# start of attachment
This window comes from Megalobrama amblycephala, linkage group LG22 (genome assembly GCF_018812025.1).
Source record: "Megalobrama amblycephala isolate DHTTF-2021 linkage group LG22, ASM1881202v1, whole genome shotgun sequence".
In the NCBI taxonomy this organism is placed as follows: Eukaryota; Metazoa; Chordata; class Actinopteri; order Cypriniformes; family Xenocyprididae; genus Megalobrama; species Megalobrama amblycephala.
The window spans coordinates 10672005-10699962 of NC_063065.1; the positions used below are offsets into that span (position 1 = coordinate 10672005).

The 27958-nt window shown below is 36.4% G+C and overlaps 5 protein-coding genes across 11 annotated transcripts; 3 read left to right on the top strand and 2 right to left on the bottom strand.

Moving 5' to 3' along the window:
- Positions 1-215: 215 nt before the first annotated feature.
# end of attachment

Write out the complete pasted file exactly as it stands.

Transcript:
This window comes from Megalobrama amblycephala, linkage group LG22 (genome assembly GCF_018812025.1).
Source record: "Megalobrama amblycephala isolate DHTTF-2021 linkage group LG22, ASM1881202v1, whole genome shotgun sequence".
In the NCBI taxonomy this organism is placed as follows: Eukaryota; Metazoa; Chordata; class Actinopteri; order Cypriniformes; family Xenocyprididae; genus Megalobrama; species Megalobrama amblycephala.
The window spans coordinates 10672005-10699962 of NC_063065.1; the positions used below are offsets into that span (position 1 = coordinate 10672005).

The 27958-nt window shown below is 36.4% G+C and overlaps 5 protein-coding genes across 11 annotated transcripts; 3 read left to right on the top strand and 2 right to left on the bottom strand.

Moving 5' to 3' along the window:
- Positions 1-215: 215 nt before the first annotated feature.